• 30. Concordance A major problem when you work with disparate large datasets is mapping information from dataset to dataset. A concordance between two datasets (e.g. mapping from Yahoo’s WOE place IDs to Geonames IDs) allows us to combine data in interesting new ways. Flickr is implicitly building sets of concordances through their machine tag integrations. A photo of a restaurant in San Francisco may have tags indicating its IDs both in Foursquare and in Dopplr. Hopefully they’ll open up this concordance data through their API eventually.
  • 31. Paper Paper is still a big enabler in recording and communicating data. Aaron Straup Cope is building all sorts of interesting bridges between the internet and print. http:// www.aaronland.info/papernet/
  • 32. The Internet has rightly been called an "architectures of participation". Paper, though, remains the most succesful and robust architecture of shared histories to date. —Aaron Straup Cope Paper Paper is still a big enabler in recording and communicating data. Aaron Straup Cope is building all sorts of interesting bridges between the internet and print. http:// www.aaronland.info/papernet/
  • 33. Walking Papers Help improve OpenStreetMap by drawing on this map, then visit http://walking-papers.org/print.php?id=r6vt6v3h Paper Map data ©2009 CC-BY-SA OpenStreetMap.org contributors Mike Migurski of Stamen Studios built Walking Papers to help people annotate streets with extra detail for uploading to OpenStreetMap. After printing and recording data on this document, the 2D barcode links the map back to its original source when scanned.
  • 34. Walking Papers Help improve OpenStreetMap by drawing on this map, then visit http://walking-papers.org/print.php?id=r6vt6v3h “Print maps, draw on them, scan them back in and help OpenStreetMap improve its coverage of local points of interests and street detail.” Paper Map data ©2009 CC-BY-SA OpenStreetMap.org contributors Mike Migurski of Stamen Studios built Walking Papers to help people annotate streets with extra detail for uploading to OpenStreetMap. After printing and recording data on this document, the 2D barcode links the map back to its original source when scanned.
  • 35. Careful Where You Go
  • 36. Outdoors It’s important to be humble as a mobile developer. Never forget that your application may be used in the street, in parallel with another app or activity, and for less than 30 seconds at a time. Your app may be the irritation standing in the way of someone getting the information they need right now. Photo by JanneM - http://flic.kr/p/6sjM3e
  • 37. Data entry Phones are usually not great data entry devices. When we built the Dopplr Social Atlas mobile application, we allow users to record places they like with a minimal interaction - only two taps are required. We upload these pings to the Dopplr website and complete the data gathering through the website at a later time. This allows us to use large widgets such as maps and autocomplete that would not be practical on the small screen.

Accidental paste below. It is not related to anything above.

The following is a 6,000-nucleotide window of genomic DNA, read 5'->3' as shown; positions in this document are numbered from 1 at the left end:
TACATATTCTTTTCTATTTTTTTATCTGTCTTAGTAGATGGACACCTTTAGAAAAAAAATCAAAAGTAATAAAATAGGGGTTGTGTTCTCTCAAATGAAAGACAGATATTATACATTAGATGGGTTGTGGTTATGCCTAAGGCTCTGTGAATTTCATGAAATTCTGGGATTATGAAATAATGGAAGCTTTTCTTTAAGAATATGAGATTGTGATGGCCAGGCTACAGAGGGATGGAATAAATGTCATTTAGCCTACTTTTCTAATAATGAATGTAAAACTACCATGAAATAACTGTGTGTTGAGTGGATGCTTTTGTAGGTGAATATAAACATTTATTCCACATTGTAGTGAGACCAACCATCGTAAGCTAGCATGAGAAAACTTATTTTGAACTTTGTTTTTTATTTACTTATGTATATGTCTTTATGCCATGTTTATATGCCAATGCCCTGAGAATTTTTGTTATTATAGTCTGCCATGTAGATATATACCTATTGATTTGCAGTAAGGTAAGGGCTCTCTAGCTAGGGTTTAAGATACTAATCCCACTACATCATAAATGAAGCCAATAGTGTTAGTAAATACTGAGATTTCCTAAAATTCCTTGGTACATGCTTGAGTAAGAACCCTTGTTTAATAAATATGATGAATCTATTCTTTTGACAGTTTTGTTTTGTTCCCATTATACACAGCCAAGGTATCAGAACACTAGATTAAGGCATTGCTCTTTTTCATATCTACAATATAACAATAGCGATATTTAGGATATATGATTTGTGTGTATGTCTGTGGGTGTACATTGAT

• 38. Red dot fever Schuyler Erle coined the term “red dot fever” - the naive tendency to plot datapoints on maps without thinking through the design implications. It’s very easy to fire up a map API and add markers to a map without realising how unclear the representation can become. Information can often be processed by clustering or filtering before being mapped. Indeed, maps aren’t always the best representation of place data.
  • 39. Roaming Be aware that (particularly outside North America) many apps are used outside their phone’s home country. Roaming data charges are still disturbingly high and not everyone is organised enough to swap SIM cards at the airport when they travel. Be conservative with your use of data.
  • 40. “35 ways to find your location” There’s a great set of slides from Chris Heathcote reminding us that GPS isn’t the only way to find your location. There are many other technical and cultural approaches. http://conferences.oreillynet.com/cs/et2004/view/e_sess/4657
  • 41. “35 ways to find your location” Chris Heathcote, Etech 2004 There’s a great set of slides from Chris Heathcote reminding us that GPS isn’t the only way to find your location. There are many other technical and cultural approaches. http://conferences.oreillynet.com/cs/et2004/view/e_sess/4657
  • 42. What Will Get Us There
  • 43. http://www.geonames.org/ Open datasets such as GeoNames can be the backbone of a city-based app. It has millions of lat/long points for cities all over the world. We couldn’t have built Dopplr without Geonames.
  • 44. OpenStreetMap The collaboratively-produced OpenStreetMap project is now an amazingly rich source of street levels maps.
  • 45. Maps From Scratch http://www.mapsfromscratch.com/ provides Amazon EC2 images that boot into a precompiled environment designed for processing geo data. Hard to compile libraries are preconfigured and immediately available.
  • 46. clustr Flickr’s opensource clustr tool can turn any set of lat/long points into regions. It was created to turn collections of tagged photo locations into neighbourhoods. As an experiment I clustered all the places in London that my network on Dopplr has visited. The resulting regions show the shape of “our” London. http://code.flickr.com/blog/tag/clustr/
  • 47. http://jung.sourceforge.net/ There’s a lot of hard computer science around processing graphs. The Jung library makes this a lot easier.
  • 48. http://lucene.apache.org/mahout/ There’s also a lot of hard computer science around machine learning. Mahout is building scalable Hadoop-based libraries for recommendation, clustering, collaborative filter and auto-classification.
  • 49. “scalable, Apache licensed machine learning libraries” http://lucene.apache.org/mahout/ There’s also a lot of hard computer science around machine learning. Mahout is building scalable Hadoop-based libraries for recommendation, clustering, collaborative filter and auto-classification.
  • 50. Thank You Matt Biddulph, Nokia Web 2.0 NYC 2009